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Merge pull request #47 from iron-io/custom-images

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README.md

Iron.io Go Client Library

IronMQ

IronMQ is an elastic message queue for managing data and event flow within cloud applications and between systems.

The full API documentation is here and this client tries to stick to the API as much as possible so if you see an option in the API docs, you can use it in the methods below.

You can find Go docs here.

Getting Started

Get credentials

To start using iron_go, you need to sign up and get an oauth token.

  1. Go to http://iron.io/ and sign up.
  2. Create new project at http://hud.iron.io/dashboard
  3. Download the iron.json file from "Credentials" block of project

Configure

1. Reference the library:

import "github.com/iron-io/iron_go/mq"

2. Setup your Iron.io credentials

3. Create an IronMQ client object:

queue := mq.New("test_queue");

The Basics

Get Queues List

queues, err := mq.ListQueues(0, 100);
for _, element := range queues {
    fmt.Println(element.Name);
}

Get a Queue Object

You can have as many queues as you want, each with their own unique set of messages.

queue := mq.New("test_queue");

Now you can use it.

Post a Message on a Queue

Messages are placed on the queue in a FIFO arrangement. If a queue does not exist, it will be created upon the first posting of a message.

id, err := q.PushString("Hello, World!")

Retrieve Queue Information

info, err := q.Info()
fmt.Println(info.Name);

Get a Message off a Queue

msg, err := q.Get()
fmt.Printf("The message says: %q\n", msg.Body)

Delete a Message from a Queue

msg, _ := q.Get()
// perform some actions with a message here
msg.Delete()

Be sure to delete a message from the queue when you're done with it.

Queues

Retrieve Queue Information

info, err := q.Info()
fmt.Println(info.Name);
fmt.Println(info.Size);

QueueInfo struct consists of the following fields:

type QueueInfo struct {
    Id            string            `json:"id,omitempty"`
    Name          string            `json:"name,omitempty"`
    PushType      string            `json:"push_type,omitempty"`
    Reserved      int               `json:"reserved,omitempty"`
    RetriesDelay  int               `json:"retries,omitempty"`
    Retries       int               `json:"retries_delay,omitempty"`
    Size          int               `json:"size,omitempty"`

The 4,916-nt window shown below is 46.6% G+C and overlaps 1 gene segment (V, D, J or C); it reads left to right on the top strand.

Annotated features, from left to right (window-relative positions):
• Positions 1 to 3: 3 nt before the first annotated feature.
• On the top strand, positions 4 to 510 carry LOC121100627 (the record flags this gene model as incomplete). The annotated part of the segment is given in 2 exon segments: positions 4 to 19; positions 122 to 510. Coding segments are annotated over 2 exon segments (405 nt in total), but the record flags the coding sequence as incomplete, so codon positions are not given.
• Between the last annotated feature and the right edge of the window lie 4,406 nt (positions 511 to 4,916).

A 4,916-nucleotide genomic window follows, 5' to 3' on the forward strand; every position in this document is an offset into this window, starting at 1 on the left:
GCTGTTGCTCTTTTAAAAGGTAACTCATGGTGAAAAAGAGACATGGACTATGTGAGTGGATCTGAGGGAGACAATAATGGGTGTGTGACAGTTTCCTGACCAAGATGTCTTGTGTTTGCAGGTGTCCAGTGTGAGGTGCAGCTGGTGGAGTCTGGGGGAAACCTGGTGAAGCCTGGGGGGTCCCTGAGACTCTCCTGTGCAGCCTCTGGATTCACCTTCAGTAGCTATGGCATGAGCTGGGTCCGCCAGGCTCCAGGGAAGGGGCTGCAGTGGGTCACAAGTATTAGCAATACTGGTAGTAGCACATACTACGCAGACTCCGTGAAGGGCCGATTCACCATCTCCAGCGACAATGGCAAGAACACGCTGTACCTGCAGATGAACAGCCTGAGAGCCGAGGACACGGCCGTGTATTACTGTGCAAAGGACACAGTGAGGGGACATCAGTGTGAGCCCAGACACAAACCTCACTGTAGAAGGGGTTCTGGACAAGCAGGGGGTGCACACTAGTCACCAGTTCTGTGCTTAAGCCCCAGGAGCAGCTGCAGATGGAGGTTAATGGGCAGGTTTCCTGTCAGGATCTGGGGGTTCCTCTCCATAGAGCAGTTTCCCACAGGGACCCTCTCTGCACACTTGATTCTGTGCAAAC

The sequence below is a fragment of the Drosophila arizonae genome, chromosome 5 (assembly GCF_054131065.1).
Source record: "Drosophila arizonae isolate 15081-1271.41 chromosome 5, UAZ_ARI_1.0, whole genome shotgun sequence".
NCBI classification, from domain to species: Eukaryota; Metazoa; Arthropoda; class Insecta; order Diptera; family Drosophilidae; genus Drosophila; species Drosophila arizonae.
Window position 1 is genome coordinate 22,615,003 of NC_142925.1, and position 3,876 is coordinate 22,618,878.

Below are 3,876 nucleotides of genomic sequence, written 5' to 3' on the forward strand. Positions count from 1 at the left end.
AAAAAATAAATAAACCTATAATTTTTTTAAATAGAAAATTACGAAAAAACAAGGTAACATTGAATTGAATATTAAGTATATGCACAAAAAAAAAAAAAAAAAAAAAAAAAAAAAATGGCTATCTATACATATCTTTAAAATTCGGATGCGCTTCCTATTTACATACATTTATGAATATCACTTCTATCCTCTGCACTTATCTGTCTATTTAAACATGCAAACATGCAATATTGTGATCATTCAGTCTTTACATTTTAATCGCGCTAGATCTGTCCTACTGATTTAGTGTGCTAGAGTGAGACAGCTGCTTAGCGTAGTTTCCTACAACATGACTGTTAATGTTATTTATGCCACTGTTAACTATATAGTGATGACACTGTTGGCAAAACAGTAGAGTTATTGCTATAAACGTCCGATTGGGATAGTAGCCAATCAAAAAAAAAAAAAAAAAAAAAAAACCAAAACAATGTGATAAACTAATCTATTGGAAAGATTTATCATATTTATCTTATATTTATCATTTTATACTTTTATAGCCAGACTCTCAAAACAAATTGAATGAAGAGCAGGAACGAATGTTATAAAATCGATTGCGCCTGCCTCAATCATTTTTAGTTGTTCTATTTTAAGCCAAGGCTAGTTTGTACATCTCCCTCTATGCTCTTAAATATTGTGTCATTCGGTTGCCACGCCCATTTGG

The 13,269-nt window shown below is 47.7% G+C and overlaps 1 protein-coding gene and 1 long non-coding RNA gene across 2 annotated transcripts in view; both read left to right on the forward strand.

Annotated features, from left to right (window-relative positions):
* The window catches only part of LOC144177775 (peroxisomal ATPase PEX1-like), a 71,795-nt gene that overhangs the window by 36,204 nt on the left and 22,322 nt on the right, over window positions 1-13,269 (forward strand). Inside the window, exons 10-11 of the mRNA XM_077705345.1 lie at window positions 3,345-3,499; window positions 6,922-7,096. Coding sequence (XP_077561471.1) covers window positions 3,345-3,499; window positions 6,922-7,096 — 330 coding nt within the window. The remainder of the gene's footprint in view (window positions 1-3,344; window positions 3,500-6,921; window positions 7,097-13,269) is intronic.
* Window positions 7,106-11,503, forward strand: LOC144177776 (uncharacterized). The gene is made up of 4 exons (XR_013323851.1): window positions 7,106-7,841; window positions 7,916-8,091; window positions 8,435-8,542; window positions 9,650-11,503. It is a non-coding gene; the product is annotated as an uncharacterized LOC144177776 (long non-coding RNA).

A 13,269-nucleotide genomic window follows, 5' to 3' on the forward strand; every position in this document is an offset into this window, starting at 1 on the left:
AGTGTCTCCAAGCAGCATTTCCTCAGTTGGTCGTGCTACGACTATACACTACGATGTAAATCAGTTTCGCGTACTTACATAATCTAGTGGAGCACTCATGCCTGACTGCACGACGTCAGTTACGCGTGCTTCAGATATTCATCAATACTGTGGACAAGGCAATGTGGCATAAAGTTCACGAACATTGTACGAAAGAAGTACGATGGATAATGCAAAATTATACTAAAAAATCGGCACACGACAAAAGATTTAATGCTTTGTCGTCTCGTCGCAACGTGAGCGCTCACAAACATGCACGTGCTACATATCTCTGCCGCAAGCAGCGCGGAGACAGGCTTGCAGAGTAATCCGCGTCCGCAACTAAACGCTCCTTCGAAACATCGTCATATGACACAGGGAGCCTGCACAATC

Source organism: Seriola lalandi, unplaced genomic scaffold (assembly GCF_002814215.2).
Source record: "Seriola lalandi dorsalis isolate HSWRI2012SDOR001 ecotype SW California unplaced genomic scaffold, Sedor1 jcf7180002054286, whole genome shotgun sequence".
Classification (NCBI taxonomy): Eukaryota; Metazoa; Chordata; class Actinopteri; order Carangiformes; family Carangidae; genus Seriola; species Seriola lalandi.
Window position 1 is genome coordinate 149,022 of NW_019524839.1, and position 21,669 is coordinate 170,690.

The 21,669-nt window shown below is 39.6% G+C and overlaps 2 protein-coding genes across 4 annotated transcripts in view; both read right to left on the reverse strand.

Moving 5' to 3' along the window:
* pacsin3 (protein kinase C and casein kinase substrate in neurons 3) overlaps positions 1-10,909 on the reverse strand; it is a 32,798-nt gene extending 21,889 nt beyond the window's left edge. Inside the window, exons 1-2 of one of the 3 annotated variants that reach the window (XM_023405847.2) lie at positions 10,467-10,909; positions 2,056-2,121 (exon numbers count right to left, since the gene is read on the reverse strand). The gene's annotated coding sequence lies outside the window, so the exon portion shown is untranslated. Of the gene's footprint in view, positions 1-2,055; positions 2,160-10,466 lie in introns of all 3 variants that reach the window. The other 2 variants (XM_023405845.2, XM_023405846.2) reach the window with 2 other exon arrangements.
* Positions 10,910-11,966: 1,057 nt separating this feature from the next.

Subscribers   []QueueSubscriber `json:"subscribers,omitempty"`
    TotalMessages int               `json:"total_messages,omitempty"`
    ErrorQueue    string            `json:"error_queue,omitempty"`
}

Delete a Message Queue

deleted, err := q.Delete()
if(deleted) { 
  fmt.Println("Successfully deleted")
} else {
  fmt.Println("Cannot delete, because of error: ", err)
}

Post Messages to a Queue

Single message:

id, err := q.PushString("Hello, World!")
// To control parameters like timeout and delay, construct your own message.
id, err := q.PushMessage(&mq.Message{Timeout: 60, Delay: 0, Body: "Hi there"})

Multiple messages:

You can also pass multiple messages in a single call.

ids, err := q.PushStrings("Message 1", "Message 2")

To control parameters like timeout and delay, construct your own message.

ids, err = q.PushMessages(
    &mq.Message{Timeout: 60, Delay: 0,  Body: "The first"},
    &mq.Message{Timeout: 60, Delay: 10, Body: "The second"},
    &mq.Message{Timeout: 60, Delay: 10, Body: "The third"},
    &mq.Message{Timeout: 60, Delay: 0,  Body: "The fifth"},
)

Parameters:

  • Timeout: After timeout (in seconds), item will be placed back onto queue. You must delete the message from the queue to ensure it does not go back onto the queue. Default is 60 seconds. Minimum is 30 seconds. Maximum is 86,400 seconds (24 hours).

  • Delay: The item will not be available on the queue until this many seconds have passed. Default is 0 seconds. Maximum is 604,800 seconds (7 days).

Get Messages from a Queue

msg, err := q.Get()
fmt.Printf("The message says: %q\n", msg.Body)

When you pop/get a message from the queue, it is no longer on the queue but it still exists within the system. You have to explicitly delete the message or else it will go back onto the queue after the timeout. The default timeout is 60 seconds. Minimal timeout is 30 seconds.

You also can get several messages at a time:

// get 5 messages
msgs, err := q.GetN(5)

And with timeout param:

messages, err := q.GetNWithTimeout(4, 600)

Touch a Message on a Queue

Touching a reserved message extends its timeout by the duration specified when the message was created, which is 60 seconds by default.

msg, _ := q.Get()
err := msg.Touch()

There is another way to touch a message without getting it:

err := q.TouchMessage("5987586196292186572")

Release Message

msg, _ := q.Get()
delay  := 30
err := msg.release(delay)

Or another way to release a message without creation of message object:

delay := 30
err := q.ReleaseMessage("5987586196292186572", delay)

Optional parameters:

  • delay: The item will not be available on the queue until this many seconds have passed. Default is 0 seconds. Maximum is 604,800 seconds (7 days).